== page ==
Nichols remained a supporter of the space program for decades.
In 1991, Nichols became the first African-American woman to have her handprints immortalized at the TCL Chinese Theater. The ceremony included other members of the original “Star Trek” cast.
Born Grace Nichols in Robbins, Ill. on December 28, 1932, Nichols began her show business career at the age of 16 singing with Duke Ellington in a ballet she created for one of his compositions. Later, he sang with his band.
He studied in Chicago, New York and Los Angeles. Her break came with an appearance in the high-profile but ill-fated 1961 musical “Kicks and Co.” by Oscar Brown, in which she played campus queen Hazel Sharpe, who is tempted by the devil and Orgy magazine to become Orgy Maiden of the Month. .” The play closed after its brief run in Chicago, but Nihcols caught the attention of Playboy publisher Hugh Hefner, who booked her at his Chicago Playboy Club.
Nichols also appeared as Carmen for a Chicago brokerage production of “Carmen Jones” and starred in a New York production of “Porgy and Bess,” making her feature debut in an unspecified role as a dancer in a adaptation of this work. in 1959. (She would later showcase her singing talent from time to time on “Star Trek”.)
While working in Chicago, Nichols was twice nominated for the city’s Sarah Siddons Theater Award for Best Actress. The first came for “Kicks and Co.”, while the second for her performance in “The Blacks” by Jean Genet.
He had small roles in Made in Paris, Mr. Buddwing, and the Sandra Dee vehicle Doctor, You’ve Gotta Be Kidding! before being cast in ‘Star Trek’.
In the early ’60s, before “Star Trek,” Nichols had a relationship with Gene Roddenberry that lasted several years, according to her autobiography. The relationship ended when Roddenberry realized he was in love with Majel Hudec, whom he married. When Roddenberry’s health had declined decades later, Nichols wrote a song for him, titled “Gene,” which he sang at his funeral.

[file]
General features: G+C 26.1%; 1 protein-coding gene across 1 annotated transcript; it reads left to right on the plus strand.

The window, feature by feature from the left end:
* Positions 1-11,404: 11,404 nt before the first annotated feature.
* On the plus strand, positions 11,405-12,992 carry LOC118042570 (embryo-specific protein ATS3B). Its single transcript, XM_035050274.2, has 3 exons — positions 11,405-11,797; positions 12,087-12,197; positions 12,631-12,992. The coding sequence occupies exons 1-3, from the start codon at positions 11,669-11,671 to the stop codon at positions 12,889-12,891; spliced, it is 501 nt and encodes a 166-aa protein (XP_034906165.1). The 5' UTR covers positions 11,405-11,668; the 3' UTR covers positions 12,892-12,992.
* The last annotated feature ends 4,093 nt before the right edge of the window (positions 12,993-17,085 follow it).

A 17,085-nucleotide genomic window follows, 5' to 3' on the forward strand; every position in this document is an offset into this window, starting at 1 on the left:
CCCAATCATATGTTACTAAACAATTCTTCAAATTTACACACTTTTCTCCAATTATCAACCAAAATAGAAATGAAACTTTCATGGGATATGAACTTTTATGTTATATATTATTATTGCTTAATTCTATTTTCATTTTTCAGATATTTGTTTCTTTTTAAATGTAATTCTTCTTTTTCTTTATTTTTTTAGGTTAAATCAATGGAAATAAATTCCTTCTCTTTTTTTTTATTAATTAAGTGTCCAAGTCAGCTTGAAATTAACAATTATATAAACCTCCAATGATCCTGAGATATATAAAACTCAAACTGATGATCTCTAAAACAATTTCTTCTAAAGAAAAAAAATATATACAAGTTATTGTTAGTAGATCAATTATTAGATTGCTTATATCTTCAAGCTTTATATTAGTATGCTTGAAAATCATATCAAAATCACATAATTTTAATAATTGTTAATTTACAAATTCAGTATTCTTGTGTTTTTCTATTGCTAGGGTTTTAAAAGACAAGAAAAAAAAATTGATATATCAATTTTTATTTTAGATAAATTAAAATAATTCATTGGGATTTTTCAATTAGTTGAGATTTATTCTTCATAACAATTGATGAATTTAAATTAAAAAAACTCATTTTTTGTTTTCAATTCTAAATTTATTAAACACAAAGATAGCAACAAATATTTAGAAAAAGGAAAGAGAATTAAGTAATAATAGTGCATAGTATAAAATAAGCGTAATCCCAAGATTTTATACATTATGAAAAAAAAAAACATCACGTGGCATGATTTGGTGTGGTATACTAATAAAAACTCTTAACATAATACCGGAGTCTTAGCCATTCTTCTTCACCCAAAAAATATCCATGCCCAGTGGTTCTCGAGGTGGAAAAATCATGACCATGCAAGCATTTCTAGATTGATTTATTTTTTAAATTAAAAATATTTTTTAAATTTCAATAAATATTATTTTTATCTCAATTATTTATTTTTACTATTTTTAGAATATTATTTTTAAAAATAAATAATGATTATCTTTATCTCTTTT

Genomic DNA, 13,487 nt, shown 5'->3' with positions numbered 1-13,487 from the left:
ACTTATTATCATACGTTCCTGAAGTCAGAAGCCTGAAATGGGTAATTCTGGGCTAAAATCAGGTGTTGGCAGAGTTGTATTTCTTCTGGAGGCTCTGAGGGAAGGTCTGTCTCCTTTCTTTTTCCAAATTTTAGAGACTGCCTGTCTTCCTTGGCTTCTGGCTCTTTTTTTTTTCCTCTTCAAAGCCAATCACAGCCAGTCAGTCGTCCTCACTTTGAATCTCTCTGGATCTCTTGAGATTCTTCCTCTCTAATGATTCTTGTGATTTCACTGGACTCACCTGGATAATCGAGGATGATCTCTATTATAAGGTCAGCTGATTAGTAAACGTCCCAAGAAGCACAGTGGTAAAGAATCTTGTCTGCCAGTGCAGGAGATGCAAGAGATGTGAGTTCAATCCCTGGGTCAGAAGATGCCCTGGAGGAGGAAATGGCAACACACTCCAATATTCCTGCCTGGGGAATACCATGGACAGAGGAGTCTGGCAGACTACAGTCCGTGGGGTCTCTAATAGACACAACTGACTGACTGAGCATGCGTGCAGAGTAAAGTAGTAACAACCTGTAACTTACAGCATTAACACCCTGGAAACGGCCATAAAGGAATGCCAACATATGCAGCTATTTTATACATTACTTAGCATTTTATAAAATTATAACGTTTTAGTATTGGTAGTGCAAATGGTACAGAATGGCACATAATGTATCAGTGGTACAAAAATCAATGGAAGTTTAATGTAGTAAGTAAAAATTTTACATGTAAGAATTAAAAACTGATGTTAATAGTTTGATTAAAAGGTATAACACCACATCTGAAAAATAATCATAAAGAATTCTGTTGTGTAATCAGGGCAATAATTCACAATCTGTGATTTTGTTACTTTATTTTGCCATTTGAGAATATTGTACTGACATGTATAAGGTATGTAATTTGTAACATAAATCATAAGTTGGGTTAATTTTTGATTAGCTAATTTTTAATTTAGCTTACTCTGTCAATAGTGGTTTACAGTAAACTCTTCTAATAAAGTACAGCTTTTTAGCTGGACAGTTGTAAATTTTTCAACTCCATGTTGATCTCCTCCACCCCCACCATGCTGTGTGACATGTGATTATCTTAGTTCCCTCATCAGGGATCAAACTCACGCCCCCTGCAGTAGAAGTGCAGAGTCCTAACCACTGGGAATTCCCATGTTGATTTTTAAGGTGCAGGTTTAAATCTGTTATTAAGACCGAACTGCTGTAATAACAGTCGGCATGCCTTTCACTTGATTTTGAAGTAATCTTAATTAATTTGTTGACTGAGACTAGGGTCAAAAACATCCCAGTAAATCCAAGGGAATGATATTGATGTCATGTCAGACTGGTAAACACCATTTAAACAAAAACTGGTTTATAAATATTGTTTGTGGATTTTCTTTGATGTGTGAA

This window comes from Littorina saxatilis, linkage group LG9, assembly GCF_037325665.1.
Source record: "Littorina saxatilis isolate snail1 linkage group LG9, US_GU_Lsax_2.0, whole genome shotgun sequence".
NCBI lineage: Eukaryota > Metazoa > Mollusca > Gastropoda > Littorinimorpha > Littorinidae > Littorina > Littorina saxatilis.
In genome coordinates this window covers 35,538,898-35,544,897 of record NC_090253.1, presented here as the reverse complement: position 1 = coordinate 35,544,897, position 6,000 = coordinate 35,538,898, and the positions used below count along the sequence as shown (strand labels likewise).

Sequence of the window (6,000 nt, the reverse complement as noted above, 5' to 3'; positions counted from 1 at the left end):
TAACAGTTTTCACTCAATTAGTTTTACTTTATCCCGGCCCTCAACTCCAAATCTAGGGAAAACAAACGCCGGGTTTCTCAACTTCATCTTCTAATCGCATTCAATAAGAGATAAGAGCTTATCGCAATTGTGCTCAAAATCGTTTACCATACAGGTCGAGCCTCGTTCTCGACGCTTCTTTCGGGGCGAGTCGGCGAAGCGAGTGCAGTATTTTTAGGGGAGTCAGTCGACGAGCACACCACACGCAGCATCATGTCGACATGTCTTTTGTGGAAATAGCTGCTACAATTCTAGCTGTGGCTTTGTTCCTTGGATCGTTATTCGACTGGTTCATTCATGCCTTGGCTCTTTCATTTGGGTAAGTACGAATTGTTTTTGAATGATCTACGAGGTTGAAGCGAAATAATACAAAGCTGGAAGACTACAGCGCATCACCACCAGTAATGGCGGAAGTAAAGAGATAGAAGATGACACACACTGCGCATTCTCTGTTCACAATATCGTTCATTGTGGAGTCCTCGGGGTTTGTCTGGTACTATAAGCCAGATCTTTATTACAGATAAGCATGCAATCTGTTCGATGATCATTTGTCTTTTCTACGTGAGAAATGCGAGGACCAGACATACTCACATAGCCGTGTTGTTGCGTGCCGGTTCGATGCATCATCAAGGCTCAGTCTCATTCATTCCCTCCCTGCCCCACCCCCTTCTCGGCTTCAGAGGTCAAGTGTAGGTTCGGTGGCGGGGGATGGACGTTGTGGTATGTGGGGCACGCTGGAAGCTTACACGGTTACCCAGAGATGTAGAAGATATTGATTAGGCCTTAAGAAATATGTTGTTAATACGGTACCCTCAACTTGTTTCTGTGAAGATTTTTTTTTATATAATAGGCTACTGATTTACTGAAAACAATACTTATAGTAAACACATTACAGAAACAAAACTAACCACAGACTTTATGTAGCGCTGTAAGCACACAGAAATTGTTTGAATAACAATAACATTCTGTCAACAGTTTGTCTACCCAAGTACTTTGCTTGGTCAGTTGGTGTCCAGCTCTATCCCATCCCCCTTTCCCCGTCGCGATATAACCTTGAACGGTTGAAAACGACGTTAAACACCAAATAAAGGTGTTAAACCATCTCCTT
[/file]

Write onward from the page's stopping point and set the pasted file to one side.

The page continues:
In January 1967, Nichols appeared on the cover of Ebony magazine, which published two feature articles on her within five years.
In the early 70s, the actress made a few guest appearances on television and appeared in the 1974 blaxploitation film “Truck Turner” starring Isaac Hayes. She appeared in a supporting role in a 1983 television adaptation of Antony and Cleopatra, which also featured her Star Trek co-star Walter Koenig. She starred with Maxwell Caulfield and Talia Balsam in the 1986 sci-fi horror film “The Supernaturals.”
Later, Nichols began doing voice work, lending her talent to the animated series “Gargoyles” and “Spider-Man.” She also did her voice in “Futurama”.
The actress played the mother of Cuba Gooding Jr.’s protagonist. in 2002’s Snow Dogs and Miss Mable in the 2005 Ice Cube comedy Are We There Yet?
In 2007, Nichols returned to the second season of the NBC drama Heroes as Nana Dawson, the matriarch of a New Orleans family devastated by Hurricane Katrina who cares for her orphaned grandchildren and great-grandson, Micah Sanders (series regular Noah Gray- Cabey). The following year he appeared in the films ‘Tru Loved’ and ‘The Torturer’.
Nichols was married and divorced twice. She is survived by her son, Kyle Johnson;